Africa needs a green revolution. Food yields on the continent are roughly one metric ton of grain per hectare of cultivated land, a figure little changed from 50 years ago and roughly one third of the yields achieved in the rest of the world. In low-income regions elsewhere in the world, including China and India, the introduction of high-yield seeds, fertilizer and small-scale irrigation boosted food productivity beginning in the mid-1960s and opened the escape route from extreme poverty for huge populations. A similar takeoff in sub-Saharan Africa is both an urgent priority and a real possibility.
Until this change happens, Africa’s vast rural areas, which are home to two thirds of its population, will remain mired in poverty, hunger and high child mortality and will stay isolated from the world market economy. Proven technologies—high-yield seeds, new water-management techniques for Africa’s mainly rain-dependent crop lands and new ways to replenish soil nutrients—are already achieving three to five tons per hectare in many parts of Africa but too often only in small demonstration projects.
Market forces alone are not able to diffuse these new technologies at the start, but they can sustain them once they are reliably in use. Currently tens of millions of African farmers, with hundreds of millions of dependents, are stuck living in subsistence conditions of extreme poverty, with little ability to purchase the package of improved inputs of seed, fertilizer, and water technology. They lack creditworthiness to borrow, or savings to buy the inputs on their own. They lack even minimal community infrastructure (roads, power and storage capacity) to participate profitably in the market economy. The result is little uptake of the technologies, and farmers by the tens of millions mired in subsistence and traditional low-yield technologies.
To break the poverty trap, Africa and its donor partners in the wealthier countries should follow the Asian example. Impoverished rural areas should receive temporary grants to help the communities to adopt high-yield technology packages and to further diversify their farm systems by introducing new cash crops, new linkages to markets and the integration of livestock and fish farming when ecologically appropriate.
Until recently, donors sent only food aid in response to Africa’s deepening agricultural crisis. Now they are waking up to the one real solution: increased agricultural production through a homegrown African green revolution. Four kinds of temporary help are needed: financing of the input package for impoverished farmers; agricultural extension services to advise farmers on the new technologies; community nurseries to diversity production, aimed at improving local nutrition and increasing the market value of farm output; and investments in community electrification, all-weather roads, grain storage and local milling. New market-based techniques of financial management can also offer weather-risk insurance to the farm communities.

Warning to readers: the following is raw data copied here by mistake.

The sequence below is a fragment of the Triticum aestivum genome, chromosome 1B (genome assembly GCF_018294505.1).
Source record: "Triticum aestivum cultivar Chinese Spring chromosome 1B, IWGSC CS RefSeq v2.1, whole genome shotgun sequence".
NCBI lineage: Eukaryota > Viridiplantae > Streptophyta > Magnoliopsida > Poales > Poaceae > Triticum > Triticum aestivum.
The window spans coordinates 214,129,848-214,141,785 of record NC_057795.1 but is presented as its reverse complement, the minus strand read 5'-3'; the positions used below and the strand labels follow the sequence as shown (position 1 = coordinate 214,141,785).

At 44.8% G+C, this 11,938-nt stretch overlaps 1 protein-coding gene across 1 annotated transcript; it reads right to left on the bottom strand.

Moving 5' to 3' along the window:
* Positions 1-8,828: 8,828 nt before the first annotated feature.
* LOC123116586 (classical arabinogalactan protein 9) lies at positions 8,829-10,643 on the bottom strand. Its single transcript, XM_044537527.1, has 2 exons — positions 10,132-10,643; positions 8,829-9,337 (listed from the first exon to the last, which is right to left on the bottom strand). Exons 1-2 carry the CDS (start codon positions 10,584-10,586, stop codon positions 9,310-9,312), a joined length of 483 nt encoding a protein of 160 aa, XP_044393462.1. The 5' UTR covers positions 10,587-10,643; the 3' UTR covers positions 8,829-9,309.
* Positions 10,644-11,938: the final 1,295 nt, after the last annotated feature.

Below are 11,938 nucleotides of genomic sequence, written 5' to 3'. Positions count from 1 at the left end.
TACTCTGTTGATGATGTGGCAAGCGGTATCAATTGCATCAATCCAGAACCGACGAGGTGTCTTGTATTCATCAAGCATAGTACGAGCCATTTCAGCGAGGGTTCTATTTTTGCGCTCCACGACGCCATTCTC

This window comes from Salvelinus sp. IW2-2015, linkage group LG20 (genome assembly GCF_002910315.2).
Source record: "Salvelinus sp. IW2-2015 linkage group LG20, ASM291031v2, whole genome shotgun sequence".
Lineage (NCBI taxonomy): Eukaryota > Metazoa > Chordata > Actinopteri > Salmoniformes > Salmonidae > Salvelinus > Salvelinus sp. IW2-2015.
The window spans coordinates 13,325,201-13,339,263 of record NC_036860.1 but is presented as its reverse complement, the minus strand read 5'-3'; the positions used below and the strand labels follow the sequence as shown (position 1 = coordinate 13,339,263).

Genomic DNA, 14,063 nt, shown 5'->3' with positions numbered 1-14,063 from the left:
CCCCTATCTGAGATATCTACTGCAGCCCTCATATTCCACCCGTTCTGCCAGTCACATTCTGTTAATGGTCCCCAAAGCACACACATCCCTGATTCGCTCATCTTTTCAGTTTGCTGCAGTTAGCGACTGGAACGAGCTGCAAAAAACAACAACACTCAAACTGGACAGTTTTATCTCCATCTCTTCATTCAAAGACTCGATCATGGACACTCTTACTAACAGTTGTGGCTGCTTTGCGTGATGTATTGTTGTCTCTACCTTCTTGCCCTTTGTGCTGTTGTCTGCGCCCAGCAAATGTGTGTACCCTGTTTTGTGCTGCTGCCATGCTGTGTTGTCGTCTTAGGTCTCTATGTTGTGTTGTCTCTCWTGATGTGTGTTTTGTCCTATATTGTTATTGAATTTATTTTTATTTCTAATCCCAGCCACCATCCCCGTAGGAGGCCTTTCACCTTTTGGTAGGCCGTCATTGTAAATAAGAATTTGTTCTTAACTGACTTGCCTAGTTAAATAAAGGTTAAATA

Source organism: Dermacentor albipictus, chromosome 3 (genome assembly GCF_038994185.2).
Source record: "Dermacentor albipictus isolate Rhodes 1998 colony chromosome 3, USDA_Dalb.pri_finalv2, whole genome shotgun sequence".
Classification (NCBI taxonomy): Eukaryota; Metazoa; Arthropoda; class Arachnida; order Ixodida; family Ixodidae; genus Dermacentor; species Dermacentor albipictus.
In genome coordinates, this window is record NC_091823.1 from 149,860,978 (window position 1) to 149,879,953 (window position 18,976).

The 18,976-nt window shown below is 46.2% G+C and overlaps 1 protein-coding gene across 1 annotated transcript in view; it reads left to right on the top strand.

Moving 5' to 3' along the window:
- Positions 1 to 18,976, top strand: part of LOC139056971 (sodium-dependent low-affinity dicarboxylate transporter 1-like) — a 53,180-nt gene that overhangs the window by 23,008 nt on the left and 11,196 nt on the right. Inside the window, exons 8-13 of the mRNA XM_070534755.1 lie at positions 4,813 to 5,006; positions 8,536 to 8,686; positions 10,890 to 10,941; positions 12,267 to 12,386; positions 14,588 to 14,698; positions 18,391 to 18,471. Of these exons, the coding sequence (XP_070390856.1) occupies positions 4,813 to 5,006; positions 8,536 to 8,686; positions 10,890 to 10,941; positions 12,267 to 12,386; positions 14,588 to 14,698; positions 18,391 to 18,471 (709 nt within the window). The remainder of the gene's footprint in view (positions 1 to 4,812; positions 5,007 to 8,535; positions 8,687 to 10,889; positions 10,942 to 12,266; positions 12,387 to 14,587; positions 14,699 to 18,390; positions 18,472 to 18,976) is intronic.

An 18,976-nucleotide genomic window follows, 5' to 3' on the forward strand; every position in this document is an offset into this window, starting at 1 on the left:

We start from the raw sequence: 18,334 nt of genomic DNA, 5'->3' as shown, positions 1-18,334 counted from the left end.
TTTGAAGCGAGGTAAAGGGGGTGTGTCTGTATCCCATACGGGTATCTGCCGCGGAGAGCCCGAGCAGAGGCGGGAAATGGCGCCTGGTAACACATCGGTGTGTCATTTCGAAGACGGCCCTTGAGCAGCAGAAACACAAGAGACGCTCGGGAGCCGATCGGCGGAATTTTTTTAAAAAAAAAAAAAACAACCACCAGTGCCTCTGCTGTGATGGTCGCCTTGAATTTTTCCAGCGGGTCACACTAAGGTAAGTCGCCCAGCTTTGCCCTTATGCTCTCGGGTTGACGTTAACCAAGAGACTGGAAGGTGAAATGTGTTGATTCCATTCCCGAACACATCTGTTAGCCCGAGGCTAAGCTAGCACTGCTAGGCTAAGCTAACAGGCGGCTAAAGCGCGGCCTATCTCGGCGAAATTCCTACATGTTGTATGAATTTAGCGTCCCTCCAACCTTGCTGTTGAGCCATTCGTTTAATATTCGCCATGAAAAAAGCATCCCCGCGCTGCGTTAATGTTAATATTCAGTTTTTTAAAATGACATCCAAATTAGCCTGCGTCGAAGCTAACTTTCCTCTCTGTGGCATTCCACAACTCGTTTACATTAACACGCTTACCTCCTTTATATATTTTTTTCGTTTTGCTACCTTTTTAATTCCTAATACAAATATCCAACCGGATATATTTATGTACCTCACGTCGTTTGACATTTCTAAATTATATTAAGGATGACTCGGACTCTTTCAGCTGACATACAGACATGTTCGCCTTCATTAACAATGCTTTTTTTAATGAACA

The time for action is ripe for several reasons. Most important among them is that African leaders themselves are prioritizing agriculture and often getting major increases in harvests and farm incomes as a result. Malawi has more than doubled its food output in just three years, following a bold government program to ensure that all farm households have subsidized access to fertilizers and high-yield seeds. Others are following that lead.
International institutions such as the World Bank have returned to leadership on agriculture after years of waiting in vain for the markets alone to solve the problem. As an internal Bank review noted last year, “In most reforming [African] countries the private sector did not step in to fill the vacuum when the public sector withdrew.” The Bank’s evaluation called upon the Bank and donors to “help design efficient mechanisms, including public-private partnerships, to provide farmers with critical inputs, including fertilizers, water, credit, and seeds.”[break]
New international donors have also stepped forward. The Alliance for a Green Revolution in Africa, sponsored by the Gates and Rockefeller foundations, has given a massive boost to the agenda. Aid to Africa from the governments of wealthy countries has been promised to double between 2004 and 2010, and much of that should go to agriculture.
An additional reason speaks to the urgency for change: Africa’s vulnerability to food insecurity has skyrocketed. The population has outstripped the food supply, the only region of the world in which this is true. Climate change is already wreaking havoc on crop yields, and the changing timing and increased unpredictability of rains. Depletion of soil nutrients has reached crisis proportions across the continent. Soaring world food prices has put a crippling burden on Africa as a net food importer. This way lies disaster.
Here are bold but realistic goals that Africa and its donor partners can adopt: to double grain yields in Africa by 2012, to graduate at least three quarters of African smallholder farm households from subsistence to commercial farming within a decade, and to expand nutrition programs alongside increased food production to cut the ranks of the hungry by at least half by 2015.
We should establish a special fund for the green revolution in Africa akin to the highly successful Global Fund to Fight AIDS, Tuberculosis and Malaria. An annual flow of $10 billion from the rich countries, half through the fund, would finance the needed breakthroughs. It would amount to roughly $10 per person in the donor countries, a modest sum that would give Africa the historic opportunity to banish extreme poverty and chronic hunger for hundreds of millions of its people.